Kata are the formal exercises of traditional karate, and were the essence of training in Okinawa during the development of karate. Kata is often referred to as the “Soul of Karate” as it encapsulate the techniques, movements, and spirit of our art.  Kata practice trains the mind and body for a wide variety of movement and exposes the student to countless self defense techniques.  The techniques preserved in kata serve as an historical catalog of the art, the practice of which maintains the heritage and tradition of Karate.  Practicing kata is also an excellent form of exercise, as different kata can emphasize the strength of an individual leg, or a specific technique.

A kata is dance-like in nature, constructed of a set series of techniques, in a set order, each with their own unique tempo.  Every kata starts and ends in the same place and each kata has two kiai points, where the performer yells at the completion of the final technique of the series.

The 26 kata typically practiced in Shotokan were likely designed with several intended applications, as a way of passing on hidden strategy and techniques, but many of them have been lost or forgotten over time. Now, it is up to students to study these kata, and learn how they might be applied. Many throwing, grappling, and locking techniques can be found in kata that generally aren’t practiced during basics.

Most katas in Shotokan are constructed of several sets of repeating techniques. Like the chorus of a song, these repeating groups often hold the “theme” of a kata. The “chorus” of a kata is often meant as a response to a single attack. An attack will be deflected, and the defender may then soften up the attacker with several lighter blows or feints before delivering a finishing blow. Kata often demonstrate this progression, moving through several lighter techniques, building up to a climax and finishing blow, which is the kiai point.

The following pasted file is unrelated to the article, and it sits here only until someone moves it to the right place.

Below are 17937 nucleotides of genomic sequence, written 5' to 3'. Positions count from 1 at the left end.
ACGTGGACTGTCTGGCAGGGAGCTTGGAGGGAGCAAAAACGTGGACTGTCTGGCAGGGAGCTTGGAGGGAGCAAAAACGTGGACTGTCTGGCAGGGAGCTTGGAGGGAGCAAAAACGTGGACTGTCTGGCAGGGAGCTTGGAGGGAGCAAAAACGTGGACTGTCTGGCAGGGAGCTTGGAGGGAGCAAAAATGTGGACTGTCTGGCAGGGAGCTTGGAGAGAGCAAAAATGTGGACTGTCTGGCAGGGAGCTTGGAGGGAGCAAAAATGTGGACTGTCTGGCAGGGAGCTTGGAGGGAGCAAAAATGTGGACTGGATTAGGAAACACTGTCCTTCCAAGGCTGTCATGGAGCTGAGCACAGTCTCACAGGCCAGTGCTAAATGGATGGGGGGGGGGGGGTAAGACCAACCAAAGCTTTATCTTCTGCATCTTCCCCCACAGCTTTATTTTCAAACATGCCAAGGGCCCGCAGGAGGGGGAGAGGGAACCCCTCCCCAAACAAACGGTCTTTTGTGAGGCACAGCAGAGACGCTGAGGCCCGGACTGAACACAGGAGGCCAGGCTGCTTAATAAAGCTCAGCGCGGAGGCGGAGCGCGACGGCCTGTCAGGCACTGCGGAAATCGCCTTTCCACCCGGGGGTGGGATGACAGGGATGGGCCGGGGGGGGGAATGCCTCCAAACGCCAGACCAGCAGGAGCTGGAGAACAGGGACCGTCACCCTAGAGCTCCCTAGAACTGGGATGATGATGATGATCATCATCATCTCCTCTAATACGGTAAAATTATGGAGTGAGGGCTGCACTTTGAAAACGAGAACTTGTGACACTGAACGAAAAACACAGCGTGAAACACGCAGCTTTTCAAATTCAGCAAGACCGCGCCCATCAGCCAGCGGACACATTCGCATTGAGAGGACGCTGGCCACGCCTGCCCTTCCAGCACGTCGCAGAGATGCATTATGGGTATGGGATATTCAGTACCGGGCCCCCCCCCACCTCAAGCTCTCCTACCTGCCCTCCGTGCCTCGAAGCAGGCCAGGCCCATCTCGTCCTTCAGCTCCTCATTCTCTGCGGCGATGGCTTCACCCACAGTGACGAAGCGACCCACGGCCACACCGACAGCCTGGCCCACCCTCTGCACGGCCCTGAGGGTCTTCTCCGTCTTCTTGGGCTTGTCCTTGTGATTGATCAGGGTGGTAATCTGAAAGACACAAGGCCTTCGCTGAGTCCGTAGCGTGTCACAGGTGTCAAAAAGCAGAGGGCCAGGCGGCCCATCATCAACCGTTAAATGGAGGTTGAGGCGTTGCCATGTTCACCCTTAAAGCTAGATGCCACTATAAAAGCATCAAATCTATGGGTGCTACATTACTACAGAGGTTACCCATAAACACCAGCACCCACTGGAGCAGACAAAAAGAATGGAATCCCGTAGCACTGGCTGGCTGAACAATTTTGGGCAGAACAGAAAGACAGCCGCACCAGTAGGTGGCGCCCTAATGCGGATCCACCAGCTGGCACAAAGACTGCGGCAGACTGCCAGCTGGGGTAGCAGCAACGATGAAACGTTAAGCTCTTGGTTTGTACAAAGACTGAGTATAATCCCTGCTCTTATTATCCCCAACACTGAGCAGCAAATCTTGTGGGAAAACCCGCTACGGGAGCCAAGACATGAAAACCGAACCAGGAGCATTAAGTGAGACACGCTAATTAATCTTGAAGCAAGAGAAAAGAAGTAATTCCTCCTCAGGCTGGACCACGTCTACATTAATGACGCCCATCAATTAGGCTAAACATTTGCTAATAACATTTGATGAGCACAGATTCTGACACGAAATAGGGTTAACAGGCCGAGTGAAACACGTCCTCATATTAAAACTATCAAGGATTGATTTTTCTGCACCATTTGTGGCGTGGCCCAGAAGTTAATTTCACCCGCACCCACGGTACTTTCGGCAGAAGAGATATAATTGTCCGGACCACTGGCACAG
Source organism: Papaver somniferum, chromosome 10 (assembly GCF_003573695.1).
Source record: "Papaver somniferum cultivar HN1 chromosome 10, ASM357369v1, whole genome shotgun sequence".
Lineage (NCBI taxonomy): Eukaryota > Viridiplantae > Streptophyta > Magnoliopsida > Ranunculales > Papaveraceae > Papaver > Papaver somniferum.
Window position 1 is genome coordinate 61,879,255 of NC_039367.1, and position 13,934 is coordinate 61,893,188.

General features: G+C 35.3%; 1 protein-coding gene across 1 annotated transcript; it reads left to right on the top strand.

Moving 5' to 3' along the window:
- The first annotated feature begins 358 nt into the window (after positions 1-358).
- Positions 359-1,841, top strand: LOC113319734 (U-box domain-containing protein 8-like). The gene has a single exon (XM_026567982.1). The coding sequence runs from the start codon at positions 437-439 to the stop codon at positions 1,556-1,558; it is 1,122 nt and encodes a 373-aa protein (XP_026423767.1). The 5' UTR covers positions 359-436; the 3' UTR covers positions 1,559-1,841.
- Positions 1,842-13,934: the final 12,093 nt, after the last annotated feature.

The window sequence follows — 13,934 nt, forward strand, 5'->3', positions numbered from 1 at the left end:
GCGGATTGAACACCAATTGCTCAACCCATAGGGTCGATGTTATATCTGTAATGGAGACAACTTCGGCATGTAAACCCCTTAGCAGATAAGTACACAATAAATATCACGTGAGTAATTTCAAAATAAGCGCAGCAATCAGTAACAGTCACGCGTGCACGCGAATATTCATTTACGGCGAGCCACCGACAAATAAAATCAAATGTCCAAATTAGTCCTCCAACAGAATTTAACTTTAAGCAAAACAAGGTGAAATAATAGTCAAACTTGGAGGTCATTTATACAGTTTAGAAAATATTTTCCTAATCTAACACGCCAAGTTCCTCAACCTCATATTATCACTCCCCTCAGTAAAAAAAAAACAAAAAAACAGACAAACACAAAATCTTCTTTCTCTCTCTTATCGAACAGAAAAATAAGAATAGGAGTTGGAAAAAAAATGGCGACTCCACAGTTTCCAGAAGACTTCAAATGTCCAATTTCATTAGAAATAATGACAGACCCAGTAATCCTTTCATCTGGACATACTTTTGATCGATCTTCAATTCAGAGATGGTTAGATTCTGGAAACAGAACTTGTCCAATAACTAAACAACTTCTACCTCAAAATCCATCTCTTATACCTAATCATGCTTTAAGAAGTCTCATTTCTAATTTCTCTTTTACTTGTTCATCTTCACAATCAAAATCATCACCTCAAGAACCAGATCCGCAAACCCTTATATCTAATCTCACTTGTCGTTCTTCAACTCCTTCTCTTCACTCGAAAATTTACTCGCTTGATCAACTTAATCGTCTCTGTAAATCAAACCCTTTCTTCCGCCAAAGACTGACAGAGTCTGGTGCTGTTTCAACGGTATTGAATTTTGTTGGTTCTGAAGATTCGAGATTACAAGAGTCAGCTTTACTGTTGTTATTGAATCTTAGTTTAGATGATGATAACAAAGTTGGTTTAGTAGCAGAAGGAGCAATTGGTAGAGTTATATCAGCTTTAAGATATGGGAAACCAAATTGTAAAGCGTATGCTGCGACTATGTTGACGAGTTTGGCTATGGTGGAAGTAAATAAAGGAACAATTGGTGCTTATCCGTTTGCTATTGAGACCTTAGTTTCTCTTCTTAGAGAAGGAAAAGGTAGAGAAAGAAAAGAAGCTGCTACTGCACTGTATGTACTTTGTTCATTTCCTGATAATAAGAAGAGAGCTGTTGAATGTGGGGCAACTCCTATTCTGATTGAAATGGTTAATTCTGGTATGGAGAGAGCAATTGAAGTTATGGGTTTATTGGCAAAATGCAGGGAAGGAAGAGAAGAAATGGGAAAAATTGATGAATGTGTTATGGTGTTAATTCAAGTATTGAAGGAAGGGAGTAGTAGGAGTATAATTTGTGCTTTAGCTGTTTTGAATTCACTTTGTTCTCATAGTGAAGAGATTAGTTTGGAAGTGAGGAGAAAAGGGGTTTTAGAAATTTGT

Kata is a popular tournament event, where a performer is judged on their form, body dynamics, transition, and power, as well as understanding of the tempo and dynamic progression of the techniques. Team Kata is an event as well, where three performers synchronize all their techniques and tempo. Team kata is judged on how well the team moves together, as well as the individual kata skills of the team members.

The Heian Katas

Originally called the “Pinan” katas in Okinawa, these five kata were created by Anko Itosu as tools for teaching large numbers of young students the basic forms of Karate.  They were first introduced to the school systems in Okinawa in 1895 and were subsequently adopted by a large number of styles and schools.   When Gichin Funakoshi brought the katas to mainland Japan, he re-named them “Heian” to make them more acceptable to the Japanese.  Both the Chinese word Pinan and the Japanese word Heian mean “Peaceful & Safe”.  Variations of the Heian Katas are seen in many styles of karate and also Korean Tang Soo Do and Tae Kwon Do.

Heian Shodan

Heian Shodan uses only 5 different arm techniques and 2 stances.  It is ideal for beginners to learn basic movement and connection of techniques.  It is perfectly symmetrical except for its fourth move – the pullback and strike. The turns are deceptively simple and are challenging to perform with stability and correct form.

Heian Nidan

Heian Nidan plays on the embusen (performance line) learned in Heian Shodan by adding more difficult techniques, kicks, and multi-technique combinations.  The bunkai (applications) are also much more complex.

Heian Sandan